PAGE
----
All too often boards and audit committees are presented with an array of risk information that is too detailed and does not provide a succinct summary of the status of risk in the organisation.
The key purpose of risk reporting to boards or audit committees is to provide a summarised indicator of the level of risk within the organisation. ‘Dashboard’ reporting is now very common amongst organisation, and the analogy is a useful way to explain what is required in a board risk report.
Just as the driver of a motor vehicle has to monitor certain key indicators of the vehicle when driving so does a organisation need to monitor its performance.
As a driver we need to be able to constantly monitor functions like speed, revs, fuel and engine temperature. It is not necessary for the driver to see all the mechanical and electrical workings of the vehicle, all that is needed is oversight of the indicators. This could be compared to ‘performance reporting’ – how is the organisation tracking against their established targets.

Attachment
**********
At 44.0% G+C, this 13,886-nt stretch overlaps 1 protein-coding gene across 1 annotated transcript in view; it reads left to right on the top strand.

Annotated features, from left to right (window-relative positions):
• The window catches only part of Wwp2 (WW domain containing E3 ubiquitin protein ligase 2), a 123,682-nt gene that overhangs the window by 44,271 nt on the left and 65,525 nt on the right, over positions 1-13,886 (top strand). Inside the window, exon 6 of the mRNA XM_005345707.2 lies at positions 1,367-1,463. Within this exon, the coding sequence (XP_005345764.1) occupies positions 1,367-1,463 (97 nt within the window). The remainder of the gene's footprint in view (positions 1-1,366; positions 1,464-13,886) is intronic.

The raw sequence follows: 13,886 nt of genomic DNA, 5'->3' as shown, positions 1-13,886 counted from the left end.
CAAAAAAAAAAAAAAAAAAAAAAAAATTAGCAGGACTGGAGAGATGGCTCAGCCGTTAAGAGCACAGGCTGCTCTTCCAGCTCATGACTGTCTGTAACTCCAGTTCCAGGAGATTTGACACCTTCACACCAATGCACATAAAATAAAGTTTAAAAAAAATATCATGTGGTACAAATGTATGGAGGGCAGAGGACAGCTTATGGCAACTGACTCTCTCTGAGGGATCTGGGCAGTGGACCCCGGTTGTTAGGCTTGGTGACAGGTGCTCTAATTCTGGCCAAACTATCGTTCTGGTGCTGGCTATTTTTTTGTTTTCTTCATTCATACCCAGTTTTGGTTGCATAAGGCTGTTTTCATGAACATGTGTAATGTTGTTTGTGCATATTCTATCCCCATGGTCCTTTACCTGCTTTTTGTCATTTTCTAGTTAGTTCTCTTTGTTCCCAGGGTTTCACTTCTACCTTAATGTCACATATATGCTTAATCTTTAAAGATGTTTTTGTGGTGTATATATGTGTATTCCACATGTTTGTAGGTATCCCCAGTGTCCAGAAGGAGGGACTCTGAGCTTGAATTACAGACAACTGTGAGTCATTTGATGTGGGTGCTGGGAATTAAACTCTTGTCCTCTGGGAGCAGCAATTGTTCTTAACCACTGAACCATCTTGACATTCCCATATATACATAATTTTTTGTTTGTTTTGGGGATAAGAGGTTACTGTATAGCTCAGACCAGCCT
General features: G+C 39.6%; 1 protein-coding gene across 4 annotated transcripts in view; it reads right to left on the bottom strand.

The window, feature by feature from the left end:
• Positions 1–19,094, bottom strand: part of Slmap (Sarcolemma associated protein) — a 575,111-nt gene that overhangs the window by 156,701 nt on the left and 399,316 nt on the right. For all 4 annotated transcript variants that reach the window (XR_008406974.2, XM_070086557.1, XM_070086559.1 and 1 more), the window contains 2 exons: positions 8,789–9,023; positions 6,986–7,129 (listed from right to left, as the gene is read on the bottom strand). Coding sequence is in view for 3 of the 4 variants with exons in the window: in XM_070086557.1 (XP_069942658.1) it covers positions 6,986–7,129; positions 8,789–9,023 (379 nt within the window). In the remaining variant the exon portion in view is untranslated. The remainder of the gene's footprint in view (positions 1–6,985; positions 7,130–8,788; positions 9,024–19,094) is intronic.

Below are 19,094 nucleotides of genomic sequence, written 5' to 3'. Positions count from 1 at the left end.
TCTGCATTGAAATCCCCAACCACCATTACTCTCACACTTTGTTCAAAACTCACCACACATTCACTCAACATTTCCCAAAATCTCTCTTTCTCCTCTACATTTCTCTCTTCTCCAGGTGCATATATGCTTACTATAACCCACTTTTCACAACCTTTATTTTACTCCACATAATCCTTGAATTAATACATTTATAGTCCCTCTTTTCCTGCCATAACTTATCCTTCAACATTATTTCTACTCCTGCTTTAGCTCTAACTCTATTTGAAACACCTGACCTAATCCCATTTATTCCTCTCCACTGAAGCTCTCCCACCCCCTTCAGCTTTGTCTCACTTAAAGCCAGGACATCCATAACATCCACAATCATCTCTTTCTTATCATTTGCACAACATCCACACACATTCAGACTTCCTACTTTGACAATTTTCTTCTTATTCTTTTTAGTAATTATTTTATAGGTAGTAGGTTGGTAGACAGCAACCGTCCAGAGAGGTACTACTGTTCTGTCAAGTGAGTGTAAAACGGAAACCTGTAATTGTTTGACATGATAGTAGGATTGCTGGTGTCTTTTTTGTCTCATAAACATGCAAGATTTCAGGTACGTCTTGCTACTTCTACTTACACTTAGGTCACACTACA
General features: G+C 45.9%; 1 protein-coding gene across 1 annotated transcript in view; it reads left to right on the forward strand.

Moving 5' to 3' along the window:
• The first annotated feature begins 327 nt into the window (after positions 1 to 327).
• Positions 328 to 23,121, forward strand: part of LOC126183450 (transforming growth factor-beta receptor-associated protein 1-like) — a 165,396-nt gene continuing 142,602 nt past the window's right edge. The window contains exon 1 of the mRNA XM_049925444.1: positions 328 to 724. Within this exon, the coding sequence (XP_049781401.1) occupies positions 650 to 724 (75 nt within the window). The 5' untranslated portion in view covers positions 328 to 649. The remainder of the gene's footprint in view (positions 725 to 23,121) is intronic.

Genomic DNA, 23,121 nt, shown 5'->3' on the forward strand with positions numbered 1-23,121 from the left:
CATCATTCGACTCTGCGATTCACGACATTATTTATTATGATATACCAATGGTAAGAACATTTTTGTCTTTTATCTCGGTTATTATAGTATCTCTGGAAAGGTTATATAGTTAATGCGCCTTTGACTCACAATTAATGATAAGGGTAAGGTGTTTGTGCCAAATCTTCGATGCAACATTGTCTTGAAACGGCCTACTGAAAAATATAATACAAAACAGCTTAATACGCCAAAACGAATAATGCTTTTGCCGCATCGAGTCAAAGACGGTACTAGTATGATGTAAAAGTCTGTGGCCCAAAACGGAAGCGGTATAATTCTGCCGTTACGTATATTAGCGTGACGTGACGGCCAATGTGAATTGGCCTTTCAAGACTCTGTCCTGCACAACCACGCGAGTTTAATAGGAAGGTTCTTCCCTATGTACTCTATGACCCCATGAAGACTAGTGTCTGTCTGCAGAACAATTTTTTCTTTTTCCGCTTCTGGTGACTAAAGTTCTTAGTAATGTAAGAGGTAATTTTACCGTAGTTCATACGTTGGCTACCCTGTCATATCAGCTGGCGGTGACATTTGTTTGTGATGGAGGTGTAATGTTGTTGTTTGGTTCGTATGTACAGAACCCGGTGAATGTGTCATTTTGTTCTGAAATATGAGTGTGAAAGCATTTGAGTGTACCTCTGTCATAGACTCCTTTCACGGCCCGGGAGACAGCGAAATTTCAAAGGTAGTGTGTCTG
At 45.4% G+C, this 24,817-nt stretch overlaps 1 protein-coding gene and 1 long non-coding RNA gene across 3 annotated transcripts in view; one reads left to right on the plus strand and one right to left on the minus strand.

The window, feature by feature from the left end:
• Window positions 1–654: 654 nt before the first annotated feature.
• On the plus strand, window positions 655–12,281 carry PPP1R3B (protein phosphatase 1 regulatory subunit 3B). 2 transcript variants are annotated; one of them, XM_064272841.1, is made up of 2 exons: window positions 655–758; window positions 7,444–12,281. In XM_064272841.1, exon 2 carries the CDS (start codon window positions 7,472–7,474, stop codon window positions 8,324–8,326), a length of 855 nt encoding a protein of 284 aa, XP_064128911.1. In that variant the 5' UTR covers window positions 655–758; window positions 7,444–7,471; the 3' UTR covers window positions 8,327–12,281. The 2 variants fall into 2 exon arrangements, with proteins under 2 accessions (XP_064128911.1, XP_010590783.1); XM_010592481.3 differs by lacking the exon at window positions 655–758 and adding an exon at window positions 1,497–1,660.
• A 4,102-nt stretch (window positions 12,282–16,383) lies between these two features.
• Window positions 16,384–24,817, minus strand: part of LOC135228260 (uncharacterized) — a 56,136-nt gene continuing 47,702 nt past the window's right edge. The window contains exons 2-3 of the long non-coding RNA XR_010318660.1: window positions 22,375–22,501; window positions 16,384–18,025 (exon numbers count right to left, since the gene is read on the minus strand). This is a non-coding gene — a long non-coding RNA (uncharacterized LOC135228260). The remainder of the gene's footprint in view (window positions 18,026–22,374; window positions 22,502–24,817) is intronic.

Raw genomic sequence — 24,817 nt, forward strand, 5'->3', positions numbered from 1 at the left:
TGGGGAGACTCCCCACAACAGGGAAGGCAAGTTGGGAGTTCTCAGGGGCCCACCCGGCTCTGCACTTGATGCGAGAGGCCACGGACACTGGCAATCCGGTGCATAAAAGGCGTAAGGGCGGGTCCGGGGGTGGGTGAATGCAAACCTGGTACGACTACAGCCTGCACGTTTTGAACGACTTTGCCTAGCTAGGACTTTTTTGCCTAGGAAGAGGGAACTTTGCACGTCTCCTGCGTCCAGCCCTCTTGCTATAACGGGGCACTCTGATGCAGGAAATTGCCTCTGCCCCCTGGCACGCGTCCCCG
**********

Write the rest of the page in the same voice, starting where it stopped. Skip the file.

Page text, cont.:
Dashboards also have an array of indicators (typically red or orange) that indicate warnings for oil, battery, the park brake, hazard lights etc. These flag critical or urgent warnings in relation to our driving progress. The Dashboard indicators display ‘exception’ flagging where there has been a deviation that has the potential to impact on our ability to progress, allowing the driver to take action.
Similarly, Dashboard-style risk performance reporting should provide a board or audit committee with sufficient succinct information to guide the organisation’s progress forward.
The Dashboard-style risk indicators should display both status over time (i.e. graphed changes in the organisational risk profile) and ‘exception’ flagging. Indications of ‘by exception’ information is especially valuable to the board or audit committee on the following types of issues:
- Risks that have gained high or extreme status since last report
- Progress on the implementation of risk treatments for these risks
- Emerging organisation or industry risks.
Please contact QRMC for more information.